Review | Baron Wittard: Nemesis of Ragnarok
Format: PC | Genre: Point and Click Adventure | Publisher: Iceberg Interactive | Developer: Wax Lyrical Games | Release date: 18/02/2011 | Price: £19.99
Mike Yeoman feels his head explode deciphering BARON WITTARD; NEMESIS OF RAGNAROK.
CERTAIN TYPES of games are ideal for certain types of gamers. Let’s all agree that this statement is both mind numbingly obvious and true. Undeniably so, especially when it comes to games with puzzles. Early on in playing Baron Wittard you may feel like the wrong type of gamer in the wrong type of game.
Unless, of course, you are one of the special people who realised straight away that the first letter of every sentence in the first paragraph of this review spells ‘CLUE’, in which case well done! You have found the magic password that enables you to skip this review, buy the game and smugly solve it in half a day whilst us normal people continue scratching our heads and/or shouting at the screen. Goodbye and well done to you special puzzle solvers – the rest of this review is dedicated to us poor regular folks, who want challenge, entertainment and an engaging plotline.
At its simplest level Baron Wittard is a point and click adventure game where progression is entirely dependent on solving puzzles that range from the fiendishly complex to the oh-too infrequently easy. Sometimes a puzzle will have a helpful hint hidden away further along in the game and other times you are very much left on your own. I say on your own but you’ll always have your frustration – it will pretty much accompany you throughout the whole game.
The game pretty much delivers this in the first two puzzles. You arrive at the mysterious Baron Wittard estate called Utopia as an ‘urban photographer’ assigned to a shoot. Upon arrival your ‘helpful’ editor tells you the first thing you have to do is break into the estate. To do this involves solving two puzzles. The first solution is almost laid out for you. It’s not entirely obvious but it’s enough that you eventually realise that there can only be one solution. So it’s odd that once you are feeling confident enough to think this will be a mildly enjoyable game without much stretch it suddenly delivers a logic puzzle of enough harshness to take any confidence away.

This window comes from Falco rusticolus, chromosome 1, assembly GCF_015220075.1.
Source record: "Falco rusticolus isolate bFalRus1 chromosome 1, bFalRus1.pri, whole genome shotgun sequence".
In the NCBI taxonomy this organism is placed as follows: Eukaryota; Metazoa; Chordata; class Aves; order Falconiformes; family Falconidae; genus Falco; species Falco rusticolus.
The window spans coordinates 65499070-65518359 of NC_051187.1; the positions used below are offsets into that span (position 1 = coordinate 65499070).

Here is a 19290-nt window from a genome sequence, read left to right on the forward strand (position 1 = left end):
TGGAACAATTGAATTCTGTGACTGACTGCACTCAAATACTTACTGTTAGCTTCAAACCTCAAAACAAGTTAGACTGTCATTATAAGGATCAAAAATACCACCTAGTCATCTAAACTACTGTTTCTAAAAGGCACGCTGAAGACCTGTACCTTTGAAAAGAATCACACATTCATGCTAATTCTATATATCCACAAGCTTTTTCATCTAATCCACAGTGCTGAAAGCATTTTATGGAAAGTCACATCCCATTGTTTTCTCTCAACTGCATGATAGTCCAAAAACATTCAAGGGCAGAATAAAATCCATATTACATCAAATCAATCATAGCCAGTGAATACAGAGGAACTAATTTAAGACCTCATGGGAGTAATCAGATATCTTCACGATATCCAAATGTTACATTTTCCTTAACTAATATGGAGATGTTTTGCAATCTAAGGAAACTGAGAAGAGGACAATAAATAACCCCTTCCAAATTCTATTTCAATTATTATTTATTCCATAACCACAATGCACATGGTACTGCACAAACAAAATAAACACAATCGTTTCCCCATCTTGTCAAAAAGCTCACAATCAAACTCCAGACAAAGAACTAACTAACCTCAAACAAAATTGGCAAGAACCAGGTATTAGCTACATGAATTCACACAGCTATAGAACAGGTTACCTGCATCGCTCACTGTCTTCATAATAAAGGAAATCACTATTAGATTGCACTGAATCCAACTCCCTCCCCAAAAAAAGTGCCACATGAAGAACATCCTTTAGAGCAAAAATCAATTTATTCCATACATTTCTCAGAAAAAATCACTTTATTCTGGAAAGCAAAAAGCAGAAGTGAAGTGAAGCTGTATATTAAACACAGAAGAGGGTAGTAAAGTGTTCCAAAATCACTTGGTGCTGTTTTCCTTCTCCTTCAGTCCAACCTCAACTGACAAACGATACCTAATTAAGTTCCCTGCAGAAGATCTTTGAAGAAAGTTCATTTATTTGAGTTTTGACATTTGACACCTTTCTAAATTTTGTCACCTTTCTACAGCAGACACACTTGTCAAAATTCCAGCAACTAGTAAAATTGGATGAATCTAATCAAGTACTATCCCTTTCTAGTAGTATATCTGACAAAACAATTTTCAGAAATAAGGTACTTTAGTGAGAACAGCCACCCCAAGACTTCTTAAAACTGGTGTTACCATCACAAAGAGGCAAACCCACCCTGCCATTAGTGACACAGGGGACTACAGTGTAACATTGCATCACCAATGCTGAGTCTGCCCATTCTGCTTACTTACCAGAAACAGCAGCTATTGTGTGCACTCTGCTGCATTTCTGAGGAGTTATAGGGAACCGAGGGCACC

There’s no learning curve throughout Baron Wittard. Solutions come because it’s either a puzzle you have seen before (both the Towers Of Hanoi and the magic square both make an appearance in the game), or one you can figure out just through sheer mental dexterity or, for example, because the game has given a gentle tip in a room several screens away hidden away in a magazine amongst lots of random noise. And random noise abounds in Baron Wittard.
Take for example how you interact with the game. Navigation is through a slide show point and click system. Significant objects are shown by a magnifying glass that tells you that further interaction is possible. Both systems have the same problem. Navigation can be hit and miss with graphical cues leading you to believe that you can go a certain way when in fact you can’t. It becomes even worse with being aware of significant objects/points of interest leading you to wonder what can actually be investigated. In the end I resorted to a sweeping of the mouse across the screen in the vague hope that a magnifying glass would appear. It is that bad.
It’s a real shame that Baron Wittard does not make the grade. There is something ultimately engaging about the world of Baron Wittard that I almost feel I should be apologetic for spending so long talking about its puzzles and awkward interface, rather than its relatively few positive aspects. But at the end of the day these are the central features that should drive the game onwards – that should make it enjoyable. And to put it bluntly they simply don’t.